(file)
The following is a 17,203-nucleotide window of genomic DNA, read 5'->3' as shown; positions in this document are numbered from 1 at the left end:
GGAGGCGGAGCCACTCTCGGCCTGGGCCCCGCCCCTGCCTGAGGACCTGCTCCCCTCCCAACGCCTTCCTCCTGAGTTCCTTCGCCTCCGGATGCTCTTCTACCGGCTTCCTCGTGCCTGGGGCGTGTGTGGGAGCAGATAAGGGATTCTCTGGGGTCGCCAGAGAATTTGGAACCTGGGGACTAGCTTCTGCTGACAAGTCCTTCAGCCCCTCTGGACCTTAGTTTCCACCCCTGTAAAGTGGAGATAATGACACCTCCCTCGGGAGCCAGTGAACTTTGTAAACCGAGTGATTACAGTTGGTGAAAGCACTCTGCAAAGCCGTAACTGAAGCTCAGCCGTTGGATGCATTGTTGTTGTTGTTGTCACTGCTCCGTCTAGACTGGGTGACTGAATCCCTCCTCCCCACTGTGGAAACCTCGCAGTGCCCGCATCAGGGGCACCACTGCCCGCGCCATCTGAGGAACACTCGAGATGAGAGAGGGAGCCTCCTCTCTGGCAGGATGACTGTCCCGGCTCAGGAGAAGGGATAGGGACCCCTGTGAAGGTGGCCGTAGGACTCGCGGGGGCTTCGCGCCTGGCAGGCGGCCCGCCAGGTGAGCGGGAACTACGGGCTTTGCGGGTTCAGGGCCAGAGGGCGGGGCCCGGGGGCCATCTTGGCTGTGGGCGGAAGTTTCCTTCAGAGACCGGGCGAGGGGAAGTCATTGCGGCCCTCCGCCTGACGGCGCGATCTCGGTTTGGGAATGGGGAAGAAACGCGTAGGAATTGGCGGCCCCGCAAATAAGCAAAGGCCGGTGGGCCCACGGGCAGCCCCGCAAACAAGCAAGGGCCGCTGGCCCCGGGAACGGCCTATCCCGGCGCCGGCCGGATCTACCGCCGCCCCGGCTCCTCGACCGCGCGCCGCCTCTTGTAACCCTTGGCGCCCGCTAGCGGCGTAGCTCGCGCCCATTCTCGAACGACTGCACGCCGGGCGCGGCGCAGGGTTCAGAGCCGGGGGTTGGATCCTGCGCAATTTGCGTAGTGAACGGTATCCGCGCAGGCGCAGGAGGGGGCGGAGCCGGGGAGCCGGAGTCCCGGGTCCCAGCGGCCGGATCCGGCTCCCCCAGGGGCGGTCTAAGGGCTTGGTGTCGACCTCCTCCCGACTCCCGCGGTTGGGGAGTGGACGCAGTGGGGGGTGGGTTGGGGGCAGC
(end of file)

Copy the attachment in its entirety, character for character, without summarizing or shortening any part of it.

The following is a 17,203-nucleotide window of genomic DNA, read 5'->3' as shown; positions in this document are numbered from 1 at the left end:
GGAGGCGGAGCCACTCTCGGCCTGGGCCCCGCCCCTGCCTGAGGACCTGCTCCCCTCCCAACGCCTTCCTCCTGAGTTCCTTCGCCTCCGGATGCTCTTCTACCGGCTTCCTCGTGCCTGGGGCGTGTGTGGGAGCAGATAAGGGATTCTCTGGGGTCGCCAGAGAATTTGGAACCTGGGGACTAGCTTCTGCTGACAAGTCCTTCAGCCCCTCTGGACCTTAGTTTCCACCCCTGTAAAGTGGAGATAATGACACCTCCCTCGGGAGCCAGTGAACTTTGTAAACCGAGTGATTACAGTTGGTGAAAGCACTCTGCAAAGCCGTAACTGAAGCTCAGCCGTTGGATGCATTGTTGTTGTTGTTGTCACTGCTCCGTCTAGACTGGGTGACTGAATCCCTCCTCCCCACTGTGGAAACCTCGCAGTGCCCGCATCAGGGGCACCACTGCCCGCGCCATCTGAGGAACACTCGAGATGAGAGAGGGAGCCTCCTCTCTGGCAGGATGACTGTCCCGGCTCAGGAGAAGGGATAGGGACCCCTGTGAAGGTGGCCGTAGGACTCGCGGGGGCTTCGCGCCTGGCAGGCGGCCCGCCAGGTGAGCGGGAACTACGGGCTTTGCGGGTTCAGGGCCAGAGGGCGGGGCCCGGGGGCCATCTTGGCTGTGGGCGGAAGTTTCCTTCAGAGACCGGGCGAGGGGAAGTCATTGCGGCCCTCCGCCTGACGGCGCGATCTCGGTTTGGGAATGGGGAAGAAACGCGTAGGAATTGGCGGCCCCGCAAATAAGCAAAGGCCGGTGGGCCCACGGGCAGCCCCGCAAACAAGCAAGGGCCGCTGGCCCCGGGAACGGCCTATCCCGGCGCCGGCCGGATCTACCGCCGCCCCGGCTCCTCGACCGCGCGCCGCCTCTTGTAACCCTTGGCGCCCGCTAGCGGCGTAGCTCGCGCCCATTCTCGAACGACTGCACGCCGGGCGCGGCGCAGGGTTCAGAGCCGGGGGTTGGATCCTGCGCAATTTGCGTAGTGAACGGTATCCGCGCAGGCGCAGGAGGGGGCGGAGCCGGGGAGCCGGAGTCCCGGGTCCCAGCGGCCGGATCCGGCTCCCCCAGGGGCGGTCTAAGGGCTTGGTGTCGACCTCCTCCCGACTCCCGCGGTTGGGGAGTGGACGCAGTGGGGGGTGGGTTGGGGGCAGC